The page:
Are you looking for a Victorian Belle Wedding Photographer?  Contact us today; we would love to be your wedding photographers!

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A few new portrait images I’ve been playing around with this week. My apologies to the beautiful model for the above image; it’s not terribly flattering, but I sure think it’s cool.

Something tintype-ish.

This line is for search engine placement.

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I actually just used that phrase in an email to a customer: I dig the traveling thing.

Call me a Culture Junkie. It’s true.

Here are some fun numbers we came up with as we reviewed the past 3 months:

The Tally
Countries and the number of times we’ve visited them (colonies and enclaves listed separately):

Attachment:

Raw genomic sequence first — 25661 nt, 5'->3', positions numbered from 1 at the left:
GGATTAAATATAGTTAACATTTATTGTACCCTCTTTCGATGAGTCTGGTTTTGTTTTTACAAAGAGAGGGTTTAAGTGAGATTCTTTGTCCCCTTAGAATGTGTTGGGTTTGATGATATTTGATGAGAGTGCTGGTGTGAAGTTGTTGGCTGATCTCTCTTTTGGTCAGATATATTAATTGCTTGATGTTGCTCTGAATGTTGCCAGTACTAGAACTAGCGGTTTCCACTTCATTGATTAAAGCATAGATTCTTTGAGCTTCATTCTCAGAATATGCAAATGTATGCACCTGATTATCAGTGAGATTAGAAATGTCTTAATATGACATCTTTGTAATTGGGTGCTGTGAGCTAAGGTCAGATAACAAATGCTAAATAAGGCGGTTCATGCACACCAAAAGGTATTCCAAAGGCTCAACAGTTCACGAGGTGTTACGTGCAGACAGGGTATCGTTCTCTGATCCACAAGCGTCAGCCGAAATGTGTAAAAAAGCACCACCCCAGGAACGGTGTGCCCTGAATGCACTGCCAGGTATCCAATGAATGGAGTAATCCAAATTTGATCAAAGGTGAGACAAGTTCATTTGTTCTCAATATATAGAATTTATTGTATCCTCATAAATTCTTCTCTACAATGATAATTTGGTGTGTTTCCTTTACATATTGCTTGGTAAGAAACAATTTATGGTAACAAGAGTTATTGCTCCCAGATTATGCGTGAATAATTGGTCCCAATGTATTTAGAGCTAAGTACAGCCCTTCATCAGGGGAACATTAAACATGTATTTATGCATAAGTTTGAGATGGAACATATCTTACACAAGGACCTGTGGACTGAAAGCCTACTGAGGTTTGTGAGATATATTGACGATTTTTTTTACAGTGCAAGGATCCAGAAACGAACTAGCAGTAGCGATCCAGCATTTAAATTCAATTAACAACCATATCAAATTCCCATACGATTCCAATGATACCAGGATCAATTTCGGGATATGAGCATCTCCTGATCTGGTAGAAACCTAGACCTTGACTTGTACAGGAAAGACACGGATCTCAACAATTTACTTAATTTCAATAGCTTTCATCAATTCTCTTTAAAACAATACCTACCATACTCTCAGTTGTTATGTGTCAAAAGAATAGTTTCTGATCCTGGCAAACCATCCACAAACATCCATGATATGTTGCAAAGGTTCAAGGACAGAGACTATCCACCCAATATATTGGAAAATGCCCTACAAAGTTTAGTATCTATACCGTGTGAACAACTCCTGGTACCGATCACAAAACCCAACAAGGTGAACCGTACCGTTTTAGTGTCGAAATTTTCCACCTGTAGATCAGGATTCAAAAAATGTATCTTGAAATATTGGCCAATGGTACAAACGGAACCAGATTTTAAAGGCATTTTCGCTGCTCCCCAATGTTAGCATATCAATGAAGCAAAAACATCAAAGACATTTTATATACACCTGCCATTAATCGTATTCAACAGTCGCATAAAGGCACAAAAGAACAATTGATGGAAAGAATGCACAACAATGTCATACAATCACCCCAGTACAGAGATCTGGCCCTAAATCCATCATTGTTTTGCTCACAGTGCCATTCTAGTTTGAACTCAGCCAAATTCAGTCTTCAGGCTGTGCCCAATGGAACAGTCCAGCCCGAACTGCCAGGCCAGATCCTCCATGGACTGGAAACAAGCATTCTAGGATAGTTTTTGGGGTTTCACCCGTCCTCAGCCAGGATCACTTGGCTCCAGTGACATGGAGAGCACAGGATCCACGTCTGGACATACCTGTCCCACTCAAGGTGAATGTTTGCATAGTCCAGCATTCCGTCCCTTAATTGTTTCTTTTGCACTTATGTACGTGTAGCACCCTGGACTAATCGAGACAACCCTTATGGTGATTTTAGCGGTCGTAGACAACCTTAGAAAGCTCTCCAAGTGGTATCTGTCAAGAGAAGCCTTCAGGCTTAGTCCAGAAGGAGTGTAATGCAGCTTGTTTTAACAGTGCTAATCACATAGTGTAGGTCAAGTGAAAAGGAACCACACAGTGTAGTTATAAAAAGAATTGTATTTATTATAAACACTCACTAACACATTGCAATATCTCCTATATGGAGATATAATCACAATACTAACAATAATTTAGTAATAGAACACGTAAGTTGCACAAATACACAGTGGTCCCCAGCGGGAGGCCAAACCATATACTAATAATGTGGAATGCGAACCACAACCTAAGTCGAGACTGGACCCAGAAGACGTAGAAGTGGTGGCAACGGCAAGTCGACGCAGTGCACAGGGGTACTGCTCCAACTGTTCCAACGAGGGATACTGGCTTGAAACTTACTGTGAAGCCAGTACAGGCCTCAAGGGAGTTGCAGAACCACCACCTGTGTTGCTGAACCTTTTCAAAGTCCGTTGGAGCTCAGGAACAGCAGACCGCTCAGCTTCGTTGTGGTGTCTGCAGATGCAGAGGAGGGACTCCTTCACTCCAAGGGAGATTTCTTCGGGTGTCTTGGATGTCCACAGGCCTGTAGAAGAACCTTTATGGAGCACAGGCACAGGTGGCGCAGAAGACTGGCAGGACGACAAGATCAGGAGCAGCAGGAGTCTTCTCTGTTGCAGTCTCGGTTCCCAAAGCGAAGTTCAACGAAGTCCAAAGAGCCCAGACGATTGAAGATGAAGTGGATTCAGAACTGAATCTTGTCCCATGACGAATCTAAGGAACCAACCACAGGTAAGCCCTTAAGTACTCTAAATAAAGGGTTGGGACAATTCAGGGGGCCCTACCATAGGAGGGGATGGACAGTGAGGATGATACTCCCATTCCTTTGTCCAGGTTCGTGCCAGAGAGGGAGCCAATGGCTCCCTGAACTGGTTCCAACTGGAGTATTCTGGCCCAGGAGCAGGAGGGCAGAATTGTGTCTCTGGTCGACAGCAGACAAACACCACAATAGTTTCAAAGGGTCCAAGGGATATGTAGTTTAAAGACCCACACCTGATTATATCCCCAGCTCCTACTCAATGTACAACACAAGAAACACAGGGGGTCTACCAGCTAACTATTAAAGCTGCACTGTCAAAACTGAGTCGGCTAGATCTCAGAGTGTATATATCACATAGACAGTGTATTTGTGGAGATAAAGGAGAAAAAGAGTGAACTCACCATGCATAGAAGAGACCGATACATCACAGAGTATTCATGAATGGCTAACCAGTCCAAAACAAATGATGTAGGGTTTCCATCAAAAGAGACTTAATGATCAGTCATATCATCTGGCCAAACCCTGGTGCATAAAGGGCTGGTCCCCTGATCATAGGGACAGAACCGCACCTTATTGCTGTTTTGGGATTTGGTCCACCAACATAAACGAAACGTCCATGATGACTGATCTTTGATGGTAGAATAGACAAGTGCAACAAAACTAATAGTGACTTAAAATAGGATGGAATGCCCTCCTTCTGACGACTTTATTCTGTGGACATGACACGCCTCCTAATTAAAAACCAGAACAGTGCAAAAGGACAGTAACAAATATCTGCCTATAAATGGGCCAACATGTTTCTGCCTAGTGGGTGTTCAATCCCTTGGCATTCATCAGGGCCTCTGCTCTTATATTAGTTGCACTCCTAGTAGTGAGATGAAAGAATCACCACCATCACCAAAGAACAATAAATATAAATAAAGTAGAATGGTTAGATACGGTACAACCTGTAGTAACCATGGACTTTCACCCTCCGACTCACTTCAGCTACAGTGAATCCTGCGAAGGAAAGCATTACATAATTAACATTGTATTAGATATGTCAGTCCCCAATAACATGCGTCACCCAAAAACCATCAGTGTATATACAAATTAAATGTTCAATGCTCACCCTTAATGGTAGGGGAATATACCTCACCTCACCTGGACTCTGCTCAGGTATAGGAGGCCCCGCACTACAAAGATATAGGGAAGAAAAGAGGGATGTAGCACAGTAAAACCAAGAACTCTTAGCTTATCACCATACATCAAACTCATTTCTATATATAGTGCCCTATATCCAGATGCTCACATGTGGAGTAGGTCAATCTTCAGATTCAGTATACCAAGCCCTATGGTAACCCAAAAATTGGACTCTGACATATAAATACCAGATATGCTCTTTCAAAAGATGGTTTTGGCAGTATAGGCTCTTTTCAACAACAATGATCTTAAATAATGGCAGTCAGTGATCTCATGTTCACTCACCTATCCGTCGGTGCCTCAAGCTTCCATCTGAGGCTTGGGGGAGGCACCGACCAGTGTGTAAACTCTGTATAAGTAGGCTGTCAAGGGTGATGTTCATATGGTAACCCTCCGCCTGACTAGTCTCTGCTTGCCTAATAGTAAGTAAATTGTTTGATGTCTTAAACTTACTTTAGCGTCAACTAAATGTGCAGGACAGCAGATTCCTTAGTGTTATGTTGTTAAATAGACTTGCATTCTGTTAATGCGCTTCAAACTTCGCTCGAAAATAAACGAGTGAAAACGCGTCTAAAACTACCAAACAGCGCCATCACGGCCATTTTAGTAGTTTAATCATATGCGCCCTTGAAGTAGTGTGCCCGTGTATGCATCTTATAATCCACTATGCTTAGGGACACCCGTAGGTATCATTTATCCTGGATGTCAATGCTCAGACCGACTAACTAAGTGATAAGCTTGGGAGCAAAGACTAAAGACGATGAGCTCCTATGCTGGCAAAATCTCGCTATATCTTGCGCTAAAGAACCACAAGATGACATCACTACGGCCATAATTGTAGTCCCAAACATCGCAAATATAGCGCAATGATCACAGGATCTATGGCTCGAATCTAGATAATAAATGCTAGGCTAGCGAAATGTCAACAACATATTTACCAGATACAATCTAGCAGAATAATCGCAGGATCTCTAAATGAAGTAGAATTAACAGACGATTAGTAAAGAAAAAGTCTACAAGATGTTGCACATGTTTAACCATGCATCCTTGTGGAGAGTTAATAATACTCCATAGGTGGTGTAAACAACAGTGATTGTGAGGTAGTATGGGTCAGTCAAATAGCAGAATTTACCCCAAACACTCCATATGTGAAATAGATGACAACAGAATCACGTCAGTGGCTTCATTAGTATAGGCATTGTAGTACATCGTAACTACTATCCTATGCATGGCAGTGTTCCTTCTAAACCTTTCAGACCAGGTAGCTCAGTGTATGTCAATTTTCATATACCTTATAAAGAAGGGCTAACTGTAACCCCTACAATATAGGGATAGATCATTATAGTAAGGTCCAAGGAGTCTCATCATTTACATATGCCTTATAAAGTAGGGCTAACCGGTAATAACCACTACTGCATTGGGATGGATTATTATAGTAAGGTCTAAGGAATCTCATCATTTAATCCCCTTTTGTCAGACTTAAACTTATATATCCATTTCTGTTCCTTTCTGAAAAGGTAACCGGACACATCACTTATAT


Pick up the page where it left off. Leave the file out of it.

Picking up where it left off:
• England 2x
  • France 2x
  • Austria 2x
  • Slovakia 2x
  • Hungary 1x
  • Spain 3x
  • Gibraltar (Britain) 1x
  • Ceuta (Spain) 2x
  • Morocco 1x

Languages Used:

  • American English
  • British English
  • French
  • Chinese
  • Spanish
  • German
  • Slovakian
  • Hungarian
  • Arabic
  • Italian

Modes of Transport:

  • Planes
  • Trains
  • Automobiles
  • Bus
  • Underground
  • Trolley
  • Ferry
  • Canalboat
  • Bicycle
  • Foot


  • England: Hiking the Yorkshire Dales
  • Paris: Hanging out until 2am over dinner with Parisian friends; Musee d’Orsay
  • Western France: Mt St Michel
  • Torremolinos, Spain: Sunshine and Birdsong in the Garden of Casa Nesca
  • Slovakia: Barbecue and Home Winery Tour
  • Hungary: Budapest’s Schezenyi Spa